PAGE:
Comments and thoughts  after the fact

Comments and thoughts after the fact

20 December 2018 Off By Facto Edizioni

/ by Aldo Avancini /

On the night between 7 and 8 December, there was a stampede in a nightclub near Ancona that caused 6 victims (5 teenagers between 14 and 16 and a 39-year-old mother). In the club crowded with young people, someone sprayed pepper spray, causing panic in the crowd, who rushed to the emergency exits. Just outside of one of these, the hedge-balustrade of a bridge joining the parking lot gave way under the pressure of the mass of people. Many of the young people fell into the ditch below, ending up being crushed by the others. Aldo Avancini reflects on this tragedy.

Ing. Aldo Avancini / Proposta Srl

When writing under the wave of emotions that arises in the face of disasters such as the one at the nightclub near Ancona, it is not always easy to make a clear judgement, nor give reasoned explanations for the causes, and above all the solutions. I also think that it is very difficult to draw some conclusions with reference not to facts, but solely to opinions that are often based on a “personal” view of the truth, as the risk is that some of the proposed solutions are bizarre, to say the least. Reading about an Italian who spent several days in prison after talcum powder in his suitcase was mistaken for drugs, I could not help but think about how in the movies, simply punching some powder, the actor says “pure cocaine!”… so I wondered: wouldn’t it have been better for actors to have been checking for drugs?!

Sorry to digress, I’ll now resume the serious discussion demanded by last weekend’s tragedy. Yesterday I heard on the radio a series of comments, with brief statements on the matter. While I absolutely do not want to go into the merits of existing situations – I have neither the qualifications nor the eminence to do so, but above all my tasks are others – I cannot help but make some reflections and ask questions that I want to share here.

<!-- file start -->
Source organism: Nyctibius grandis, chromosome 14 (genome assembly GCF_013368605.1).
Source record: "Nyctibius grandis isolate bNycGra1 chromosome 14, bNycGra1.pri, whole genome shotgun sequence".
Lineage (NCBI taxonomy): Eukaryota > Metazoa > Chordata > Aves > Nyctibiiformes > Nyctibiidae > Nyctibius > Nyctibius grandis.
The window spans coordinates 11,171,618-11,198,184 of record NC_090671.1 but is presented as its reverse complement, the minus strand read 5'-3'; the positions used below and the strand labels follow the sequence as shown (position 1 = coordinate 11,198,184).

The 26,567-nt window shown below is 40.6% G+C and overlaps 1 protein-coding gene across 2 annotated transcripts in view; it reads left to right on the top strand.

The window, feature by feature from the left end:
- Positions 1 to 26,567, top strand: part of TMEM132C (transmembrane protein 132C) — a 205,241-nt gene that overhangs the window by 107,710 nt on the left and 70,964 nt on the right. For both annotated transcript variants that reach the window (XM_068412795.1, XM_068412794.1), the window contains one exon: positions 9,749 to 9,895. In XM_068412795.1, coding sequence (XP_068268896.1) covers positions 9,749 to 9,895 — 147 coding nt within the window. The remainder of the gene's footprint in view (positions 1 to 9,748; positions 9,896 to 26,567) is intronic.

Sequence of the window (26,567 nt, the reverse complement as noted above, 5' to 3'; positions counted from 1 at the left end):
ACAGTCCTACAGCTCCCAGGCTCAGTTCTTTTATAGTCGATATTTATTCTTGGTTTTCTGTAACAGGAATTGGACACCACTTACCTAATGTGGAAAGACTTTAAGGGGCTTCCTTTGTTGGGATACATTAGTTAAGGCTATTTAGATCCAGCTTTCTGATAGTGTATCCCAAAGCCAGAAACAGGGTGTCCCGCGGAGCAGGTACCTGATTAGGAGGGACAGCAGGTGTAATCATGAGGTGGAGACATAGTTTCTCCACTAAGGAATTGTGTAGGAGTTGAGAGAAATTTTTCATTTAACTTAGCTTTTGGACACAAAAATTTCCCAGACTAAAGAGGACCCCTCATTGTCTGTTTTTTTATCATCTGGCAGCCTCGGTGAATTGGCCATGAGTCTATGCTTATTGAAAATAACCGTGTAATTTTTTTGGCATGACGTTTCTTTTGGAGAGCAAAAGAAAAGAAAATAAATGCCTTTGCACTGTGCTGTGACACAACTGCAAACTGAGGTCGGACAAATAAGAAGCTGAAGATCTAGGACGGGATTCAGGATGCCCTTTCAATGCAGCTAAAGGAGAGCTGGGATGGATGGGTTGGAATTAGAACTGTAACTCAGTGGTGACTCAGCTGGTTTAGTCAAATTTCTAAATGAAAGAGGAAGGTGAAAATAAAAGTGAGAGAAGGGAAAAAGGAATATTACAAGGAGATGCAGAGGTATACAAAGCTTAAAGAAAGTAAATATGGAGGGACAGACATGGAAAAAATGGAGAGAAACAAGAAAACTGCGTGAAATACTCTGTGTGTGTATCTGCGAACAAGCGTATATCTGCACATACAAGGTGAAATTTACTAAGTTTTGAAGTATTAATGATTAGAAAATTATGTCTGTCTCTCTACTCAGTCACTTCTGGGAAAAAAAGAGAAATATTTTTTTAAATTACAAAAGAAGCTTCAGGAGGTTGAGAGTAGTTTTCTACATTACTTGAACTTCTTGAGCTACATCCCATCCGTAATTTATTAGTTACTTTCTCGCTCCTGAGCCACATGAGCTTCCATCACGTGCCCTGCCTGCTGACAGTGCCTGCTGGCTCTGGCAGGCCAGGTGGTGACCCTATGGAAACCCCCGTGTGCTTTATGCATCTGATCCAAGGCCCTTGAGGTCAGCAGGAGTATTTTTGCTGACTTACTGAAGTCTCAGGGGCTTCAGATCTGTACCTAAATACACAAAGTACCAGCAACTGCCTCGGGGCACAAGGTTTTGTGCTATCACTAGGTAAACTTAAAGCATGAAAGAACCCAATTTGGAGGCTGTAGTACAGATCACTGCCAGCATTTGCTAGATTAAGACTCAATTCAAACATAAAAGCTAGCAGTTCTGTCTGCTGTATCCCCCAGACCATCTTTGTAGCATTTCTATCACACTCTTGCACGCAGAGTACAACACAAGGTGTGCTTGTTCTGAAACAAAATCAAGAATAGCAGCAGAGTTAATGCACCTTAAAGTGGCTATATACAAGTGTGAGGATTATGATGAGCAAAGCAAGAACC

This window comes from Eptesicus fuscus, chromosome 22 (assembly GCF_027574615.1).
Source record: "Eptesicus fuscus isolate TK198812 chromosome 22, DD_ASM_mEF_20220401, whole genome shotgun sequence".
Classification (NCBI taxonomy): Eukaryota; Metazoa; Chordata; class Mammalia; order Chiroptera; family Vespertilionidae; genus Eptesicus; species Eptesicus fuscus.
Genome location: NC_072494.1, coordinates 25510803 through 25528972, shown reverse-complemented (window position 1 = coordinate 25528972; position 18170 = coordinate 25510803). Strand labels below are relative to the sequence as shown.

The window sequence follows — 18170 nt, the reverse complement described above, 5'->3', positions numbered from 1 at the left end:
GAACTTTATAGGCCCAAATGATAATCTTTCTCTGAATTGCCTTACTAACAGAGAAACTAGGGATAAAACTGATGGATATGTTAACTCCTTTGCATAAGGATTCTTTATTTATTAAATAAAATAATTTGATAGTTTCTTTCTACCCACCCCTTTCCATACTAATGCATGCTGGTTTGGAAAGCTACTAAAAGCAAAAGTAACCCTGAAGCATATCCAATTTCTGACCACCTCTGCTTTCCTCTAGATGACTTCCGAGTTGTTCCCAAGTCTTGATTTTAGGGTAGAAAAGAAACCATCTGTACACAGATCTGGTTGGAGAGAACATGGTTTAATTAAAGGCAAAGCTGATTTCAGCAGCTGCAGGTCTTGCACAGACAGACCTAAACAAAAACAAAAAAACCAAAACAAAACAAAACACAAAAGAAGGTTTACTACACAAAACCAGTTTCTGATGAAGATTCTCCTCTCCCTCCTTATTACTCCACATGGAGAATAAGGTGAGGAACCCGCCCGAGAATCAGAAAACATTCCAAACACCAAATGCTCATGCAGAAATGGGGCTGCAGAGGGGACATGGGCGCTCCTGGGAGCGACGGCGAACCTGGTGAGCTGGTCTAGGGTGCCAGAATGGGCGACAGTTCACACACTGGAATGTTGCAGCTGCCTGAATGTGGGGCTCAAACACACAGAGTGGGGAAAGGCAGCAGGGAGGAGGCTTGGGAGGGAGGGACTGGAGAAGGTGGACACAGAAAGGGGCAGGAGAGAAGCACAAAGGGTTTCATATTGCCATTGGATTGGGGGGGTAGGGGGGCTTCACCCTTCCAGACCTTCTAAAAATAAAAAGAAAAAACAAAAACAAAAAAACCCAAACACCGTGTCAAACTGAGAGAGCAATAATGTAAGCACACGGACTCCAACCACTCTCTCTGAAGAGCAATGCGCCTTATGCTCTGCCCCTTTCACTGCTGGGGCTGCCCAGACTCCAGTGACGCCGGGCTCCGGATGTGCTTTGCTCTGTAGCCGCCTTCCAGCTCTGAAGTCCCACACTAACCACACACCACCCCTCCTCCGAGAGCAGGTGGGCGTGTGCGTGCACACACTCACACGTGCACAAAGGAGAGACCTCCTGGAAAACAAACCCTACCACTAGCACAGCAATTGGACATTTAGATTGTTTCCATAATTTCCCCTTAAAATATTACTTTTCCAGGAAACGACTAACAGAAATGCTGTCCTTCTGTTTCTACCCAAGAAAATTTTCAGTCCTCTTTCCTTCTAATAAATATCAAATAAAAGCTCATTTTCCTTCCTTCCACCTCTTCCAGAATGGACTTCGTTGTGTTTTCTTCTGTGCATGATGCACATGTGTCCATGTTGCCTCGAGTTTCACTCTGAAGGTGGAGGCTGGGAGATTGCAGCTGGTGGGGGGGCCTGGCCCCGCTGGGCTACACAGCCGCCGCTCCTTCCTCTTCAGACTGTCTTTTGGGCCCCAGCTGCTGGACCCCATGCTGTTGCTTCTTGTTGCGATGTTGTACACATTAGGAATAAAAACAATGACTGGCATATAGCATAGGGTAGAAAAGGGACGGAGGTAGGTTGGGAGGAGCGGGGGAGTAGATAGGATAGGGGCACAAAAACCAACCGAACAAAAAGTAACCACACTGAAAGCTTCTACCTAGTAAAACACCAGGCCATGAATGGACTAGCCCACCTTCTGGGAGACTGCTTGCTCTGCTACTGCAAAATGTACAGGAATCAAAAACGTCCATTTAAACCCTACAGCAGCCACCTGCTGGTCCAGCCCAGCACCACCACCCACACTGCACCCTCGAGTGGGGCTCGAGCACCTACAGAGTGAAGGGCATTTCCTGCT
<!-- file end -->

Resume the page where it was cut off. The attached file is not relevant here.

One first group of commentators maintained the position of “more laws are needed”! NO dear reader, there are too many rules, to the point that in a previous article I underlined how Engineers (please observe the capital ‘E’) are in danger of becoming technical notaries public of rules and regulations. It is precisely due to their number and complexity that the possibility of breaking them arises! You cannot stop water with a wall of sponges, however hard they are squeezed. 

Rules that are few in number yet very clear and above all with clear penalties applied promptly are the best deterrent for those who want to break them. Recently I read a European Union document, comprising 7 pages, where the first 3 pages described the definitions of the terms used, the next 3 began with the classic “whereas…” and only one page reported the actual text of the subject! Considering then that for each “whereas…” there is something based on the same concept, it is clear how “more laws are needed” cannot be identified as a feasible solution to the problem.

A second group of commentators emphasised the absence of effective controls, and this point is certainly worth reflecting on. Formally, controls exist and are entrusted to established and qualified professionals, bodies or companies. But when it comes down to the actual inspections, annoying contradictions arise; here I simply quote an example relating to their timing (often a few days before opening, in some cases insufficient to allow decisive actions to be adopted when considered necessary for the purposes of safety of guests and the property), without going into the merits of the professionalism of those who carry them out.

If authorisation of the Provincial Commission is required, how long does this actually spend on site to carry out the checks? In an event with say 40 attractions, spending 4/6 hours, taking into account coffee breaks (which no-one can be denied), moving around the site and the inevitable greetings from the President, how long remains? A few minutes for each attraction. Is this enough time to check their conditions and safety? And all of this taking for granted the “demonstrable professional experience and expertise in the typical problems of the sector” of the Commission.

As for the checks, let me ask: how many times have you seen police doing breathalyser checks on the roads out of local festivals? How many times has the due police presence been underlined to guarantee security!? And what about verification of the due administrative and tax documentation? But if we compare the importance of safety and security in general to that of receipts, cash and the like (all of which are necessary and appreciable – dishonesty harms the honest!) would it not be normal to expect that the physical well-being of guests is superior or at least equal in value?

One last word on overcrowding. Forgive me for this parallel, but the car parks in my city have a defined number of parking spaces available. Several times on entering, the ticket machine says “Car park full” and you have to wait for a car to come out before entering. This doesn’t seem in my opinion to be a solution that requires special investments or professionalism.

Taken from Games&Parks Industry December 2018, page 92

Ing. Aldo Avancini /  Proposta Srl /